Andrew Rettman, EUObserver September 01, 2014
BRUSSELS - Quiet, pragmatic, tenacious - some compare Donald Tusk, the Polish prime minister and newly-chosen EU Council chief, to German chancellor Angela Merkel. But unlike her, he has “given up” on Moscow, with Russia relations set to make or break his EU tenure.
He might stay for two and a half years or for five. But his fellow centre-right EU leaders have refused to give the job, a priori, to the centre left in 2017.
Opinion is divided on how he got the post.
For some, such as Charles Grant, the director of the London-based think tank, the Centre for European Reform (CER), the EU appointed a Pole as “a signal to Russia” it will not tolerate war-mongering in the east.
For others, such as Judy Dempsey, a Berlin-based analyst at the Carnegie Europe think tank, it was more to do with internal EU logarithms.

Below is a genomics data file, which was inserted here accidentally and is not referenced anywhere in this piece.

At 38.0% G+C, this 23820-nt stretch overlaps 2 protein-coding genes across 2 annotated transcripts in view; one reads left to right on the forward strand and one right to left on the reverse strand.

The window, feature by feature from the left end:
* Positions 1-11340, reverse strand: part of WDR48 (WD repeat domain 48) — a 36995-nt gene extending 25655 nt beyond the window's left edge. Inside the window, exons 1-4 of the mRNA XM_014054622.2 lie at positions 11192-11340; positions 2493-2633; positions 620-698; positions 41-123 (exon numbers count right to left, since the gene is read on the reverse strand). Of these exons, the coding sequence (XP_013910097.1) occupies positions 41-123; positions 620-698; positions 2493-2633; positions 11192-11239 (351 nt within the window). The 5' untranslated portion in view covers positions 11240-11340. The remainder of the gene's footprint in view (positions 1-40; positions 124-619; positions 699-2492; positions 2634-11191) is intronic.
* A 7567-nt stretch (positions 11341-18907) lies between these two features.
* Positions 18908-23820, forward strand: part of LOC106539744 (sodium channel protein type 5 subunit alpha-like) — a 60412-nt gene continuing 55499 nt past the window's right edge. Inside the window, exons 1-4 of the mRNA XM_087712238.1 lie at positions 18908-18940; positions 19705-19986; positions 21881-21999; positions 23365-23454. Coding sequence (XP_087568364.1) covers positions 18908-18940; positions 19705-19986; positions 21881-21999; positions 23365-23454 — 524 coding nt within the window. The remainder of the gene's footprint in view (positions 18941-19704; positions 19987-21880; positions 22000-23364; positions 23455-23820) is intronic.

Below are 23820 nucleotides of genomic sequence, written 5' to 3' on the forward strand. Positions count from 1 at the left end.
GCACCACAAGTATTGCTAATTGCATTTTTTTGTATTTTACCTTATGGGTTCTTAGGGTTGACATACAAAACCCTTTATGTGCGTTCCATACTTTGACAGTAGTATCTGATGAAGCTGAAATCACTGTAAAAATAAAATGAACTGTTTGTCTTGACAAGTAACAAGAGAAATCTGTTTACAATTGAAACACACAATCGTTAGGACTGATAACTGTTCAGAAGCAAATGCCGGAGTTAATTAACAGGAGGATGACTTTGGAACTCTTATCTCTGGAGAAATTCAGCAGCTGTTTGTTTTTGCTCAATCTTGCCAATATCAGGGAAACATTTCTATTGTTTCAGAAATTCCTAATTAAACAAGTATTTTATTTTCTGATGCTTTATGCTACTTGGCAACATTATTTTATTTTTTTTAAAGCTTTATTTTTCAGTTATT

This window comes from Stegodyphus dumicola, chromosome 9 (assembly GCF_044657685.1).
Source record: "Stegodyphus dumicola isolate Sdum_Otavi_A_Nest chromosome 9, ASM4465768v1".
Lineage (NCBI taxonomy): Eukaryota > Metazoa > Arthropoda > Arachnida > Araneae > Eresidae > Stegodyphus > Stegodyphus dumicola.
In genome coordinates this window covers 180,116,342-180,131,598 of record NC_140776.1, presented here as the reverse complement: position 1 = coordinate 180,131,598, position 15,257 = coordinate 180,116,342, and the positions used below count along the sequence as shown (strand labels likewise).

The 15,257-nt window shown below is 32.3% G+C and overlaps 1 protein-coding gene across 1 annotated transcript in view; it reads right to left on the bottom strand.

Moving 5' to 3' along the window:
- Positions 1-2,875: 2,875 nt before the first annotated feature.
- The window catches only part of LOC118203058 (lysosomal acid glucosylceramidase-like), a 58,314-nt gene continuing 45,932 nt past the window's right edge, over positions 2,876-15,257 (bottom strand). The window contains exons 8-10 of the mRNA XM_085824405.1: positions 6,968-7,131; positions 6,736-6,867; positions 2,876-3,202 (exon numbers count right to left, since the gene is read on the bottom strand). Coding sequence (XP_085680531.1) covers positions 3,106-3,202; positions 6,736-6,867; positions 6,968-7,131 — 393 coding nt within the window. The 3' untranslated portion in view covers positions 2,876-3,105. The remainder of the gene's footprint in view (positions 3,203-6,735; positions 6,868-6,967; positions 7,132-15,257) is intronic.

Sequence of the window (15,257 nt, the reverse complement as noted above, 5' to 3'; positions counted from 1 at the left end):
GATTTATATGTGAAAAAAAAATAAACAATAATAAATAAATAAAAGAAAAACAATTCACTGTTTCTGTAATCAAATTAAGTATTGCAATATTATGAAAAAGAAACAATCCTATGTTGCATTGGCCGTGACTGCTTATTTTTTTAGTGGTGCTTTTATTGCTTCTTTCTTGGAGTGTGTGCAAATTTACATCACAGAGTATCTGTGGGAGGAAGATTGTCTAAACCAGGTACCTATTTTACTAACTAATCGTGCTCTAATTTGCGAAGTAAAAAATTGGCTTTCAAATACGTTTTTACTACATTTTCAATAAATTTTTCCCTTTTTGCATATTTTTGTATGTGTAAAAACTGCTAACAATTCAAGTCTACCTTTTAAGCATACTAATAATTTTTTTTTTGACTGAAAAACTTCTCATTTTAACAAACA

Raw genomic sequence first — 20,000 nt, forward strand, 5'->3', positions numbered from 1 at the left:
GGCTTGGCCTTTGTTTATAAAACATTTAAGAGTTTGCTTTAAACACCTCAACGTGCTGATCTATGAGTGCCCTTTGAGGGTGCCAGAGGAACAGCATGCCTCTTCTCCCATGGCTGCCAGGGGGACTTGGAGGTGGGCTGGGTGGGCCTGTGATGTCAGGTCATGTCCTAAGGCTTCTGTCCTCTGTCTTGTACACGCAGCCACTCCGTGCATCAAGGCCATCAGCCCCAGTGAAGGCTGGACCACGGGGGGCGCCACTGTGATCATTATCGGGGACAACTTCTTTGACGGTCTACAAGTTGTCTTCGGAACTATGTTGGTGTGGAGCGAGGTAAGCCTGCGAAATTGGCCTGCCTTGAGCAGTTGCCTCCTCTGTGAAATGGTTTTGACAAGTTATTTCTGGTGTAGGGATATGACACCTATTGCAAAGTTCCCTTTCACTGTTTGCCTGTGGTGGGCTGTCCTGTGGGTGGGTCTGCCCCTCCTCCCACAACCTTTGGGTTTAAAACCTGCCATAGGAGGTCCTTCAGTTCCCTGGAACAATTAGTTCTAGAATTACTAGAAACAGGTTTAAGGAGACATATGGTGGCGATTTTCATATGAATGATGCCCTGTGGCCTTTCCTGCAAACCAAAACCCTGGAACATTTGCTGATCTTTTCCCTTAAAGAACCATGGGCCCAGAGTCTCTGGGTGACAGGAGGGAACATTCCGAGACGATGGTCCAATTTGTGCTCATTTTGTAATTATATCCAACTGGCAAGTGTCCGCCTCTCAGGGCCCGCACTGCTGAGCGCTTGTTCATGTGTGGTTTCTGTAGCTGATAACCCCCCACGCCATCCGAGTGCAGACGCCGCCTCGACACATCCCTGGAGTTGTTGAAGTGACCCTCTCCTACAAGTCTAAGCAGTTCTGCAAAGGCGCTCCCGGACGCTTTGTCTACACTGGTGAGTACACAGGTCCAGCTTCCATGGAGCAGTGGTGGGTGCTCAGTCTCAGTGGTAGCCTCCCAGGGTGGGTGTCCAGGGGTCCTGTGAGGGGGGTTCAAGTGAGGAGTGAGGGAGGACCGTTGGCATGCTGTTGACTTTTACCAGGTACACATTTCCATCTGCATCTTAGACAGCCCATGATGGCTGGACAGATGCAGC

In the run-up to Saturday’s (30 August) summit, Italy secured the backing of France and Germany for the Italian foreign minister to be the new EU foreign relations chief.
With Luxembourg’s Jean-Claude Juncker already installed as European Commission head, eastern European states threatened to create a deadlock in negotiations if they got nothing.
The EU’s eastern bloc began lobbying for one of its own to get a senior post two years ago.
For his part, Tusk decided to leave Polish politics for Brussels less than 24 hours before he said Yes last weekend.
Who is Donald Tusk?
The 57-year old was born in Gdansk, on the Baltic Sea coast, into a blue-collar family.